The mammalian immune system contains multiple intricately regulated networks of opposing stimulatory and inhibitory signals that together allow protective pathogen-specific immunity to be rapidly mobilized during infection while simultaneously quenching self-reative immune responses that can result in autoimmunity. Interestingly while the molecules that comprise these immune stimulatory or inhibitory networks are now being defined, the biological basis for how and why organ specific autoimmune disease occurs and the signals that cause breakdown in immune tolerance to self-antigens during autoimmunity remains largely unknown. In the well-characterized Non-obese diabetes (NOD) model of type I diabetes, immune tolerace that prevents the onset of islet cell desctuction is mediated in large part by T cell suppression through program cell death ligand-1 (PDL-1). Simarily PDL-1-medated suppression maintains T cell exhaustion in numerous models of chronic infection. However in sharp contrast, our recent studies using primary Listeria monocytogenes infeciton indicate that these PDL-1-mediated suppressive signals are re-programmed into T cell stimulation signals during acute infection conditions. These results combined with the epidemiological observation that most cases of type 1 diabetes are triggered by non-specific infectious illness suggest that acute infection through re-programming the normally suppressive effects of PDL-1 to self-antigen may trigger autoimmune diabetes. Accordingly in this application, we propose to examine the mechanistic basis for how acute infection reverses PDL-1 mediated T cell suppression and test the consequences of reversing PDL-1 function in a mouse model of autoimmune diabetes.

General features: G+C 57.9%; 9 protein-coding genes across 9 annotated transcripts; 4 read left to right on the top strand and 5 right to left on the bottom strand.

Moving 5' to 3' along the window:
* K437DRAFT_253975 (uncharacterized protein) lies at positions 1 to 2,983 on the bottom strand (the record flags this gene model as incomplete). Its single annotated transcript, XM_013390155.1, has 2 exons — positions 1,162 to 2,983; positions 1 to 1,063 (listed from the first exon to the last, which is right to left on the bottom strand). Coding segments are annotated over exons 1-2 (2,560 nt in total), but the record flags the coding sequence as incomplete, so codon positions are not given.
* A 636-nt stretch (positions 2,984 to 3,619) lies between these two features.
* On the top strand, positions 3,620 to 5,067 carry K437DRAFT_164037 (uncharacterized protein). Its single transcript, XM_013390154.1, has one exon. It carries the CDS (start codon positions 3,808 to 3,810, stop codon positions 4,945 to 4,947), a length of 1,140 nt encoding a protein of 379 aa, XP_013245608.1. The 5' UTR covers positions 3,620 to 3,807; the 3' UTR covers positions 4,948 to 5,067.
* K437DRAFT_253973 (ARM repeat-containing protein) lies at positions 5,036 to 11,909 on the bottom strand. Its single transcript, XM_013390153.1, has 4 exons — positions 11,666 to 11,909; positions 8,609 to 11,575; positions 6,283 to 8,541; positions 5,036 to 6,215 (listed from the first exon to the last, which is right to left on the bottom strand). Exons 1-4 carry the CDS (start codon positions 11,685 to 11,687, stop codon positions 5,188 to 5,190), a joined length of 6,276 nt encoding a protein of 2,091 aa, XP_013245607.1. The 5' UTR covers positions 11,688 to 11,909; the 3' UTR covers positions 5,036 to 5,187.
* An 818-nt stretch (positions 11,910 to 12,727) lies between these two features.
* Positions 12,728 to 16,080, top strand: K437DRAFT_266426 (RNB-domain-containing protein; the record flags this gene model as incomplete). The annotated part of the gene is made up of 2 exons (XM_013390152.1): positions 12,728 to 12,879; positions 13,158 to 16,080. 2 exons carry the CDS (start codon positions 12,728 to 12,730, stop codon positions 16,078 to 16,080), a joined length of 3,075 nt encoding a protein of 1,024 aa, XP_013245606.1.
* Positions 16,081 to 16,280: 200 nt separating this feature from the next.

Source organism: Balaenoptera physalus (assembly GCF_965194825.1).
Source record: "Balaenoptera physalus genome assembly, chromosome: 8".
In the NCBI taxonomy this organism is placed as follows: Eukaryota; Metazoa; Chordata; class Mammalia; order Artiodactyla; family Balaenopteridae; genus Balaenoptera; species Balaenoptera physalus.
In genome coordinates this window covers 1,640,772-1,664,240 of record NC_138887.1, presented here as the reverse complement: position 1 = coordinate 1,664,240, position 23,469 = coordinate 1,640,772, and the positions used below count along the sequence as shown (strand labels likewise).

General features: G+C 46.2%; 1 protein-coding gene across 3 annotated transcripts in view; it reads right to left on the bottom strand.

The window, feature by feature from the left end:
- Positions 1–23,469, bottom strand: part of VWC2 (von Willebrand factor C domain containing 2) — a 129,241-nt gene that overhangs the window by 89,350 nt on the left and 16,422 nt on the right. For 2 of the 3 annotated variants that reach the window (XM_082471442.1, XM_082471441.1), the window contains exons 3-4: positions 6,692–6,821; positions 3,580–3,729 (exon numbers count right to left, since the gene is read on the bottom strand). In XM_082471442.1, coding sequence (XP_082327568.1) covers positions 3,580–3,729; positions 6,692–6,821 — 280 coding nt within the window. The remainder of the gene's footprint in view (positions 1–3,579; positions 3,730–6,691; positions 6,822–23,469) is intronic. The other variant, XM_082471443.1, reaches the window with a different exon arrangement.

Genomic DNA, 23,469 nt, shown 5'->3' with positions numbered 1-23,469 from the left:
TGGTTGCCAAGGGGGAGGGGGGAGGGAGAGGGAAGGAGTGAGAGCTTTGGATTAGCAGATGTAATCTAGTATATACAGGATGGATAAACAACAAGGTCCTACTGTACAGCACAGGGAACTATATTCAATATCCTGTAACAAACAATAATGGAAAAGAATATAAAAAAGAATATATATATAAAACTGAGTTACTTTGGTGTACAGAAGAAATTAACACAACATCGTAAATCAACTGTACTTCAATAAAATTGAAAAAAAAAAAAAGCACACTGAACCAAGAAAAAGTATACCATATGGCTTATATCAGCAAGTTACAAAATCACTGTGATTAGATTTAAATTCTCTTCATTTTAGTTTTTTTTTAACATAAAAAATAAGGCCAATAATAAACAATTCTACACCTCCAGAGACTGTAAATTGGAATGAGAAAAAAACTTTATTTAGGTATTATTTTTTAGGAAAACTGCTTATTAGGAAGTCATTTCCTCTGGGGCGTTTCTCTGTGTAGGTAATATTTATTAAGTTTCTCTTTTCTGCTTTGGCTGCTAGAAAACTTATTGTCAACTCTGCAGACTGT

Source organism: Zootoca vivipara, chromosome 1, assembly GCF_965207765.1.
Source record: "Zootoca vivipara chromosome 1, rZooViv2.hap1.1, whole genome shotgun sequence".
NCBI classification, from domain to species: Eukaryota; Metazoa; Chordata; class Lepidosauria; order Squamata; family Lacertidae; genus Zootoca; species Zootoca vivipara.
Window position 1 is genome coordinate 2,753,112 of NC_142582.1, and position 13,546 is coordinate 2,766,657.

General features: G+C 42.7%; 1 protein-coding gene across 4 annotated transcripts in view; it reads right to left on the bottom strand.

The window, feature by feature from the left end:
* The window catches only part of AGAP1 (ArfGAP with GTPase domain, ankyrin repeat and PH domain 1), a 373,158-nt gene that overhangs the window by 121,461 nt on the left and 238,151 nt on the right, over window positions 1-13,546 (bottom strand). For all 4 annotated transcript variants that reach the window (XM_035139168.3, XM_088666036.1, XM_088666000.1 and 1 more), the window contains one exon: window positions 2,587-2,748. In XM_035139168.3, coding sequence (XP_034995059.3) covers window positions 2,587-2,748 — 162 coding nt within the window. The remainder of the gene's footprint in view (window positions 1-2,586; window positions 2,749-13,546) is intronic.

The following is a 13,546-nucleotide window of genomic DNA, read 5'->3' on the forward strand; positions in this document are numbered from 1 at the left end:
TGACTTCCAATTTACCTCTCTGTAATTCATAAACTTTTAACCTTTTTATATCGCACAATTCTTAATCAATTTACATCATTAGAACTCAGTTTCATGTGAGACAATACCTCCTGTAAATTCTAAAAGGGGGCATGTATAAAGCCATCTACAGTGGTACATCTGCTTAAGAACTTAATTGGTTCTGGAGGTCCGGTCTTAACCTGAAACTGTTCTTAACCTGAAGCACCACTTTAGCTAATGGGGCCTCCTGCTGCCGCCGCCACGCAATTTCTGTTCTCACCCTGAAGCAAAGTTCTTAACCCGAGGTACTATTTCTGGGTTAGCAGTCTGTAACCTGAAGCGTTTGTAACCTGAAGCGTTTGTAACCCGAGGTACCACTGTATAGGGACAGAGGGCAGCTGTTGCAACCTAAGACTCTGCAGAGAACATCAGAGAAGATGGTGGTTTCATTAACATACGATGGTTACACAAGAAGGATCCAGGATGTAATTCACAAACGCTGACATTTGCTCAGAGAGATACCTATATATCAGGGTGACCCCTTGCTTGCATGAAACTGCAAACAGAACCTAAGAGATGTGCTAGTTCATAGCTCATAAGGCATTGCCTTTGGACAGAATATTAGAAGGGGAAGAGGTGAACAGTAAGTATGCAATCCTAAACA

Aim 1 of this application will explore roles of specific inflammatory cytokines in reprogramming PDL-1 function using mice with individual or combined defects in specific cytokine or cytokine receptors.
Aim 2 of this application will examine the specific immune cell type(s) that PDL-1 acts on to confer either T cell stimulatory or inhibitory effects using cells isolated from PDL-1 deficient mice. Lastly, experiments outlined in aim 3 will directly test how acute infection, and the role of specific cytokines and immune cells described in the first two aims, reverses PDL-1 mediated tolerance using diabetes susceptible NOD mice. The results of these experiments will provide a mechansitic explanation for how autoimmunity is triggered in susceptible individuals, and more importantly elucide the specific immune cytokines and cells involved in this process allowing more rational prevention and immunotherapies for type 1 diabetes.
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